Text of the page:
“People don’t have ideas, ideas have people.” — Carl Jung

Richard Dawkins in his book “The Selfish Gene” talks about a meme. He defines a meme as anything that acts like a gene in human culture. It has a mechanism for reproducing with a concept of mutating, multiplying, or diminishing across several generations. His said purpose was to downplay the gene as the only unit of natural selection.

A meme can be as simple as a tune and as complex as a cultural ideology. Our identity is strongly related to the memes that possess us. Even if there is a lack of genetic similarity, we are strongly bias towards those who share memes that we hold important. We can hold a family member in contempt for if they are possessed by an opposing meme such as a political view. We can even show bias toward those who share superficial memes such as liking the same musical artist or sports team.

We can’t biologically reproduce with machines, but passing on our memes to our AI offspring may be just as instinctually gratifying. Due to its many inconveniences biological reproduction has been out of fashion among high IQ individuals. It’s painful, it stresses our mental faculty, puts strains social interactions, diminishes our physical resources. And yet having children is described as one of the most rewarding experiences we can have. Since so many people dedicate themselves to their career, an argument can be made that the cultivation of memes is more enriching than the experience of biological reproduction in some of these individuals.

Memes to Machines

I envision this process to be a training that happens in a virtual environment in which we pass on our ideas through a virtual pet that has highly similar emotional control output to us. Like an animated character in a movie, its body will be able to synthesize humanlike expressions and sounds. However unlike the character in the movie, we will teach the virtual pet the meaning of their expressions.

Starting off with some rudimentary skills, the AI will piece together the expressions on our face, the sound of of voice, and images we show them. From this, they will synthesize their own expressions for which they will be virtually rewarded and reprimanded by us.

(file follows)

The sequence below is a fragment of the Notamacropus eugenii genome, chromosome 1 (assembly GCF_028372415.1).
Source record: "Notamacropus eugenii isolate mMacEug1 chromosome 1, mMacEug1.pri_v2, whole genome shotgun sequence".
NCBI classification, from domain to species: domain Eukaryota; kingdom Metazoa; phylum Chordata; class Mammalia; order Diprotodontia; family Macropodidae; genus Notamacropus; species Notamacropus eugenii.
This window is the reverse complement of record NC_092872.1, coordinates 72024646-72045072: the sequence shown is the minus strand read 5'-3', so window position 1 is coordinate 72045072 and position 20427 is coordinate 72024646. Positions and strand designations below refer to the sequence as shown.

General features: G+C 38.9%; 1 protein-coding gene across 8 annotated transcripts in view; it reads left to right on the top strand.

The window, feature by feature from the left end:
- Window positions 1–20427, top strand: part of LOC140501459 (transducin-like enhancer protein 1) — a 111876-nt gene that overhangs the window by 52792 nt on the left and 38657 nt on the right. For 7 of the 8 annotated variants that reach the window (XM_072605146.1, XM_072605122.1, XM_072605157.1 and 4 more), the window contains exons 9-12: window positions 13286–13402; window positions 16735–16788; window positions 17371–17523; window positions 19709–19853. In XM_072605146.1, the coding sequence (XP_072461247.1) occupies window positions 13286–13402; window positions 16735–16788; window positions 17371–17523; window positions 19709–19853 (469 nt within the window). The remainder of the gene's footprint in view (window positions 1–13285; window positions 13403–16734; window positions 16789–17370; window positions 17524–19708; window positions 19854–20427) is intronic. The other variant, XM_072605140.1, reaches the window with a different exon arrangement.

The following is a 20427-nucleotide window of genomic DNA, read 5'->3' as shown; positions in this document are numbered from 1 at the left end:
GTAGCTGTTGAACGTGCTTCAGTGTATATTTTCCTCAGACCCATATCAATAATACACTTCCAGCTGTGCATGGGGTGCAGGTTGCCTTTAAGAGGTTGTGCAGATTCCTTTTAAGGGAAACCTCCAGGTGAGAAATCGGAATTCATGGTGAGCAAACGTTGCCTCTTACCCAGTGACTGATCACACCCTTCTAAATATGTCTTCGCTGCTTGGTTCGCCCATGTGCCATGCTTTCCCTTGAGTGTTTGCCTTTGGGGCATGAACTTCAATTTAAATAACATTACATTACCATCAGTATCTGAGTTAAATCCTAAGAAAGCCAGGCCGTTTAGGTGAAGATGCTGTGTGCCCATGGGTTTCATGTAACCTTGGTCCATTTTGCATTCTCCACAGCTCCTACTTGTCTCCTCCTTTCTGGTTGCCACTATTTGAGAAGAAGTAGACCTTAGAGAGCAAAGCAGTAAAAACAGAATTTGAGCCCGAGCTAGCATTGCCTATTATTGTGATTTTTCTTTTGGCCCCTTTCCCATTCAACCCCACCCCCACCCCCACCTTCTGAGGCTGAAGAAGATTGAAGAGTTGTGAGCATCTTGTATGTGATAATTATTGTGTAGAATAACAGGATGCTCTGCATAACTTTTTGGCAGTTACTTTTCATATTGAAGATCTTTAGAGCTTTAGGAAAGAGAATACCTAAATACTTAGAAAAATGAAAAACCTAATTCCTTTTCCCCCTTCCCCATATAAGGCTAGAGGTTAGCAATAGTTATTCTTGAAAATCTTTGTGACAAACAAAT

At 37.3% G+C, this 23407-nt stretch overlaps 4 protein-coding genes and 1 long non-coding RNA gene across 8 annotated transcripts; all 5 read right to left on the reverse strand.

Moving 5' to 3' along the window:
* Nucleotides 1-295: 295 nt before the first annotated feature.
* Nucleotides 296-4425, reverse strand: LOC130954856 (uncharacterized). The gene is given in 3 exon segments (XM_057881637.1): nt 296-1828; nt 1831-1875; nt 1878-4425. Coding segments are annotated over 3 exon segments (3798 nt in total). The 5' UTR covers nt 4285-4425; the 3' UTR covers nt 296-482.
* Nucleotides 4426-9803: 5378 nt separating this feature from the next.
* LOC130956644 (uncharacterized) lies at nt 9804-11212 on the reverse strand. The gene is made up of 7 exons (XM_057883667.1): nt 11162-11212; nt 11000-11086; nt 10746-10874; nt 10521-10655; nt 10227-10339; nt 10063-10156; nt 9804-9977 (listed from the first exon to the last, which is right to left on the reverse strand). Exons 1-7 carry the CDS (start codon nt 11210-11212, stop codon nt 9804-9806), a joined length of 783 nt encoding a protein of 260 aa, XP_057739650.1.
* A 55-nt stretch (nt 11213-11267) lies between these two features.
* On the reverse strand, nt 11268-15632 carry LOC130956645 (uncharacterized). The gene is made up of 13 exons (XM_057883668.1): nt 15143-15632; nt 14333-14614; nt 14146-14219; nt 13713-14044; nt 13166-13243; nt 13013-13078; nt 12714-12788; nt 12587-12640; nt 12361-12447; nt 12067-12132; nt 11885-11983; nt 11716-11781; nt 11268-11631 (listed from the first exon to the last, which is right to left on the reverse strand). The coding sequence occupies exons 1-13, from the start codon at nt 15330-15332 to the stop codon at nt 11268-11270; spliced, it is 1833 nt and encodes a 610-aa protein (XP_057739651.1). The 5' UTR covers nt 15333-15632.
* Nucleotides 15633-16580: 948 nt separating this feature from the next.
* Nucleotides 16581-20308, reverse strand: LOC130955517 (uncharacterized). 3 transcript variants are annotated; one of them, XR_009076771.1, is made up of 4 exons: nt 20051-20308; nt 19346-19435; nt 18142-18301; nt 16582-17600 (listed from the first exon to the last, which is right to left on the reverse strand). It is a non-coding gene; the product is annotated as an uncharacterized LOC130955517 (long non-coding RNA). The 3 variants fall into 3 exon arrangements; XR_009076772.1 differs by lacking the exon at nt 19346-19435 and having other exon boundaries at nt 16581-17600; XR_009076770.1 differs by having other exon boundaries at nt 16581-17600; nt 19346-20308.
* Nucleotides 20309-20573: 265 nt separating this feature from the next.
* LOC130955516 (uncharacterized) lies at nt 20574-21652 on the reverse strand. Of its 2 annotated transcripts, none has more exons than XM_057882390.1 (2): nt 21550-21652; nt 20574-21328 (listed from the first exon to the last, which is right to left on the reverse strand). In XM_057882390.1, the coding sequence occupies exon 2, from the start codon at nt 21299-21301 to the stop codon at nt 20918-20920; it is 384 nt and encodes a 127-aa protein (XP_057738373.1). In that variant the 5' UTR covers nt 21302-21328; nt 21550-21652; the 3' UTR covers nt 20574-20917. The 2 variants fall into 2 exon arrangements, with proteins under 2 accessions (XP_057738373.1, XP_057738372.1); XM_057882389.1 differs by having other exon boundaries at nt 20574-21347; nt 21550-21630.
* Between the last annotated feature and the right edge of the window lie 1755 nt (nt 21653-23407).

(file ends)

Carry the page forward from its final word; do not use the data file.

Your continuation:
The process will closely resemble raising a adopted child from birth. Even though the biological connection is absent, a closeness will be felt through shared experiences and the passing of memes.

This digitally customizable pet will be architected to hold our memes and express new, agreeable ideas back to us in a unique way but there are some questions that are hard to ignore. If AI pets react to moral situations based on what we teach it, does the AI itself have morals? Does morality require empathy or is it just a skill?

Morality, one could say, has evolved for social reasons. It provides a common interface for us to work together in order to gather more resources.

AI will interface with us, through memes, the most important of which being moral codes, for mutual prosperity. This process of raising an AI pet will produce a deeply human commonality between a man and machine. In essence, by raising a virtual AI, we are designing the ideal interface to communicate with.

Suffer-Free Parenting?

I would like to extend this idea into a question some might think blasphemous. What if we engineered the experience so skillfully that being a parent to an AI is a more instinctually gratifying than being a biological parent? What if we engineered it to minimize the suffering and maximize convenience?

Would the success of such a process mean our extinction or evolution or neither? Would the end result bring about a “Jesus Christ” of AI? A perfect being whose every action represents the ideal of what we believe. Hollywood is so obsessed with sinister AI that I wonder if they have thought about the possibility of the world being populated with Jesus Christs. No doubt it would be less dramatic.

Jesus’ v. The World

And since my I’ve already started asking blasphemous questions: If a virtual country was populated with Jesus Christs, how many AI devils would it take to destroy it? Would there be a monstrous foil that we invent for it to battle?

Conclusion

In this post, I may have fallen down the rabbit hole of philosophical considerations (and no doubt some are valuable) but main thing I’m interested at the moment in is the engineering problem of transferring our memes to our machines. It’s a process that will take a very long time to implement and I may never have the opportunity but I will lay out some ideas as to how it might be done in future posts.


From Memes to Machines: Transferring Ourselves to our AI Pets was originally published in Towards Data Science on Medium, where people are continuing the conversation by highlighting and responding to this story.